Letters to the Editor
Credit the Architects
I was glad to see the article in Seven Days dealing directly and fairly with the Packard Lofts project and Miro Weinberger’s role as a developer [“The Houses That Miro Built: A Read on the ‘Developer’ Candidate’s Real Estate Record,” January 18]. I would like to say one thing, however, and this goes to the role of Seven Days, and that is the simple matter of giving credit where credit is due, especially with artwork, renderings, etc. Scott + Partners was and is the architect of record of the Packard Lofts project, and it would have been appreciated to receive credit as the person who produced the rendering, and even more so as the architect of the project. Technically, we own the design work, not Hartland Development Group. Had this been a photo, the photographer would have certainly received credit, or the artist had someone looked at this as “art.” It is tiresome, frankly, to most architects that their renderings, which are no less a result of a creative process, typically get no such credit. Seven Days should have asked our permission prior to including the drawings in the article.
Tyler M. Scott
Editor’s note: The schematic drawings were not credited to Scott + Partners on the Hartland Group website, but we should have inquired about them nonetheless. Our apologies.
A Toronto Must-See
Re [“Hi Ho, Ontario!,” January 11]: What a pity [your reporters] missed out on the Ontario Science Center, which was my favorite spot when I used to visit my brother in Toronto.
Burlington is predominantly a left-of-center city, right? So it stands to reason that a Progressive or Democratic mayor would typically be elected, right? That way, the majority of citizens would be most fairly represented, right? And it’s usually best for as many candidates to enter an election as possible, so that voters get the widest range of choice, right?
So was it right for right-of-center Kurt Wright to support the effort to repeal instant runoff voting (IRV), which would allow voters to rank their candidates by choice, after he lost the last mayoral election? Maybe for him, but for most of the citizens of Burlington it was just plain … wrong!
Sure, Wright is grinning, since he understands that Wanda Hines’ entrance into the current contest can only help him. Andy Bromage was right to point this out in his fine kickoff column [Fair Game, January 11]. In a three-way race, many left-leaning voters who prefer Hines will now be forced to consider voting instead for their second choice, Democrat Miro Weinberger, in order to prevent their last choice, Wright, from winning.
This isn’t democracy; it’s a shame, given that a perfectly fair, simple and cost-effective alternative should still be in place in Burlington. In fact, a ranked-choice voting system should be instituted wherever citizens want to be represented by those who most closely share their political viewpoints. Regardless of which side of the spectrum you look at it from, IRV always has been and always will be the only “right” way to go!
Participation Creates Informed Citizens
The two letter writers [Feedback, January 11] who oppose allowing noncitizens to vote in Burlington elections should have their citizenship revoked for inadequate understanding of American civic policies and civil rights.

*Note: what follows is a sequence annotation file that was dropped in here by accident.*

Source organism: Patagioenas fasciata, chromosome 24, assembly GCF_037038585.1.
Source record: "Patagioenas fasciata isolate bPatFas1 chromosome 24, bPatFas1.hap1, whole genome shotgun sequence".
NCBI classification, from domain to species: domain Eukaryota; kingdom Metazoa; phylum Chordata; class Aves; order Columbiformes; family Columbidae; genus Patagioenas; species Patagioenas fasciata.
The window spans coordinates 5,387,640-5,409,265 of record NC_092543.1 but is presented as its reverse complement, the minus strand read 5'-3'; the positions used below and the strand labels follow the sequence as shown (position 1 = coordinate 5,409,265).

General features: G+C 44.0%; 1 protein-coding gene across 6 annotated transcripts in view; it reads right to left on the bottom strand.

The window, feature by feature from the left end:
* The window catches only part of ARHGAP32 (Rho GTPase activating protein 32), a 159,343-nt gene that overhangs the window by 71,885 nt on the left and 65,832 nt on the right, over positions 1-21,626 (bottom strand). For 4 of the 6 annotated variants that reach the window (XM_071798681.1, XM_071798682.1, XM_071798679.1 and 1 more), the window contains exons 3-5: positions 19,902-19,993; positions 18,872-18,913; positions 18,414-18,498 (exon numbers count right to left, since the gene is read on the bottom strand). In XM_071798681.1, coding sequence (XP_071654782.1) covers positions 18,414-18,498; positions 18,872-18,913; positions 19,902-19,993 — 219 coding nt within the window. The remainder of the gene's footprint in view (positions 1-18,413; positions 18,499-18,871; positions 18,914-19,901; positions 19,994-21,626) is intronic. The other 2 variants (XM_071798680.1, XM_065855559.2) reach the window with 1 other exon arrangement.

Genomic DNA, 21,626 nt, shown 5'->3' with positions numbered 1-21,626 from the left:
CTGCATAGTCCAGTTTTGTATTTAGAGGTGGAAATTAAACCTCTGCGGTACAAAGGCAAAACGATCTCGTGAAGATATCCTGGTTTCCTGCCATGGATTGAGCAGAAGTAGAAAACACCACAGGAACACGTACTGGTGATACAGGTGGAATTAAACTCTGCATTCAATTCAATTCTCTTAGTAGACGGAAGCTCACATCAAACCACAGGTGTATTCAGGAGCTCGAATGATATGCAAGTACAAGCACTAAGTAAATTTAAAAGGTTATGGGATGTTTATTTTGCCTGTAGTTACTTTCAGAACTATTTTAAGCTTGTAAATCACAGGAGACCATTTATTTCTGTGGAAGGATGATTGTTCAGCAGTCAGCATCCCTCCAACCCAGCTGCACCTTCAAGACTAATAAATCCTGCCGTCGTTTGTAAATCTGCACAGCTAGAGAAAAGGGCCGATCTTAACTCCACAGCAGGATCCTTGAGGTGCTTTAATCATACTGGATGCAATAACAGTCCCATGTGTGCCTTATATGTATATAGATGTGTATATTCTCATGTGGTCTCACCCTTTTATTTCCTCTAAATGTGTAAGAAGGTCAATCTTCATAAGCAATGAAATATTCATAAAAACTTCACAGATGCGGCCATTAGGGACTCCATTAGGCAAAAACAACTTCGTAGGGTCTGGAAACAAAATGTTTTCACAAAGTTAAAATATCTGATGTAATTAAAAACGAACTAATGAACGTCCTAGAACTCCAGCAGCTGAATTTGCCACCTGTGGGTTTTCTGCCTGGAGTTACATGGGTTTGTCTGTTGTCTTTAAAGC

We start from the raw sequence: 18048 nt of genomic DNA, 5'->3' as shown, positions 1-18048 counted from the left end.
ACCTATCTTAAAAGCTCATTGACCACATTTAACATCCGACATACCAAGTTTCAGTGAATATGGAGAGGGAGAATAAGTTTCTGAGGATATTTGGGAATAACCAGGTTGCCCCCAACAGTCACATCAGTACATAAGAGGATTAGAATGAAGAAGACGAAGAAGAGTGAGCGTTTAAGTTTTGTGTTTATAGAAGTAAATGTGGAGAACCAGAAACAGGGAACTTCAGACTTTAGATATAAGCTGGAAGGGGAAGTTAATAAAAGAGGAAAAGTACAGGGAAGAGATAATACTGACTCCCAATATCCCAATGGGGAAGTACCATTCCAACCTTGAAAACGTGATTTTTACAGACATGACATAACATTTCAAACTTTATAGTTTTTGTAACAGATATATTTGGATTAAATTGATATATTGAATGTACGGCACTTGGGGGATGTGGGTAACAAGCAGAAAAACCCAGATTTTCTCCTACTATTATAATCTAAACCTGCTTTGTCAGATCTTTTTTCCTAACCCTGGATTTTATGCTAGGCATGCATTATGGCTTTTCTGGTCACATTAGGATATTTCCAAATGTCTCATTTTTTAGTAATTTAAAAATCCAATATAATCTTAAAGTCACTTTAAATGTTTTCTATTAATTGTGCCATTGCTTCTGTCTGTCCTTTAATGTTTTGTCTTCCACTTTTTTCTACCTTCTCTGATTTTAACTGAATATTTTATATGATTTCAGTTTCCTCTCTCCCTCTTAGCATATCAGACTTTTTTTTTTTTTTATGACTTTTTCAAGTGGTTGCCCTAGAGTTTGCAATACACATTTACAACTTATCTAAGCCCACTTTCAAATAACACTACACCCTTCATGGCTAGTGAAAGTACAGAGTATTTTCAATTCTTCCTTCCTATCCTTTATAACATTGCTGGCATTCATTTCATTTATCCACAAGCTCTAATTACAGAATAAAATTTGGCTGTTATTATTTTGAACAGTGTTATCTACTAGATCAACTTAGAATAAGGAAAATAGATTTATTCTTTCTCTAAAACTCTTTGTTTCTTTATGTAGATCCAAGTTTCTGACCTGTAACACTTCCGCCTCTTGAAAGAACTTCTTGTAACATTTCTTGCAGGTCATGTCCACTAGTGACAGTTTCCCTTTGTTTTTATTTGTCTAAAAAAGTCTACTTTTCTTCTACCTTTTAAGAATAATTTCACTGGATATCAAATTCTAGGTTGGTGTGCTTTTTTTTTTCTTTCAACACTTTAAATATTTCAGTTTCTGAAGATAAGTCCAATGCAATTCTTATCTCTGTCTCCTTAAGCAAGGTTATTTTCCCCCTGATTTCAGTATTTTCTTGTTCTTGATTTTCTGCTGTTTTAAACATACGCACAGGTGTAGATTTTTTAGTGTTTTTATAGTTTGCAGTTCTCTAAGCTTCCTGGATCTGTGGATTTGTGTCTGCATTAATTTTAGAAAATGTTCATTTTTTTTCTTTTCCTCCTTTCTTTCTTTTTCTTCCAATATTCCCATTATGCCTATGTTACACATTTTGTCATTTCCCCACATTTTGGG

Nations have borders, immigration laws and citizenship requirements for participation in the national democratic process. States and municipalities have residency requirements for voting and other services. For that reason, college students with temporary residency may register to vote locally. Similarly, city residents are entitled to a say in their own community, even if they cannot cast a vote in a national election. It is such civic participation, which offers the best training for eventual citizenship, if a person so chooses, and builds a strong community.
If Burlington wishes to fence off its civic life from noncitizens, then it will truly become what it often seems to us rural Vermonters: a different country.
Picked Up Issue
Just wanted to say: really nice job with the hitchhiking article [“Seven Lengths of Vermont,” January 11]. Great stuff.
Lincoln, Vt, and Brooklyn, NY
The Family Table has become our family’s table for special events, or just those Friday night “I can’t lift another finger” meals [“All in the Family,” January 11]. Regardless, there’s something on the menu that fits any occasion.
Ms. Cochran’s discoveries show that some of the so-called Vermont dairy farms are nothing more than multimillion-dollar industrial complexes [“Is the Use of Formaldehyde on VT Dairy Farms Making People Sick?” December 20, 2011]. They are getting away with conduct that other industries would be legally liable for. How can any industry pour hundreds of gallons of toxic chemicals on fields — toxins that eventually find their way into rivers and streams, if not the groundwater, and which become airborne, contaminating nearby residences and their inhabitants? No one likes regulations, but the reason why governments exist is precisely to regulate in the interest of the common good when all else fails.
Body and Mind? Duh
In regard to last week’s article “Body of Evidence,” is it to anyone’s surprise that our physical and mental health are linked? Find me a scientist or doctor who would have disputed these claims before these new studies were conducted. I consider this information to be common knowledge; certainly, your bright and beaming staff can dig up more newsworthy items than this!
Last week’s story by Alice Levitt, “All Smiles,” left many readers feeling just the opposite. Levitt stated incorrectly that Charlotte’s the Smiling Snail is Vermont’s first community-supported kitchen, or CSK. Stone Soup in Brattleboro and Fiddleheads Cuisine in Moretown both beat the Snail to it. The Smiling Snail is the first CSK in Chittenden County.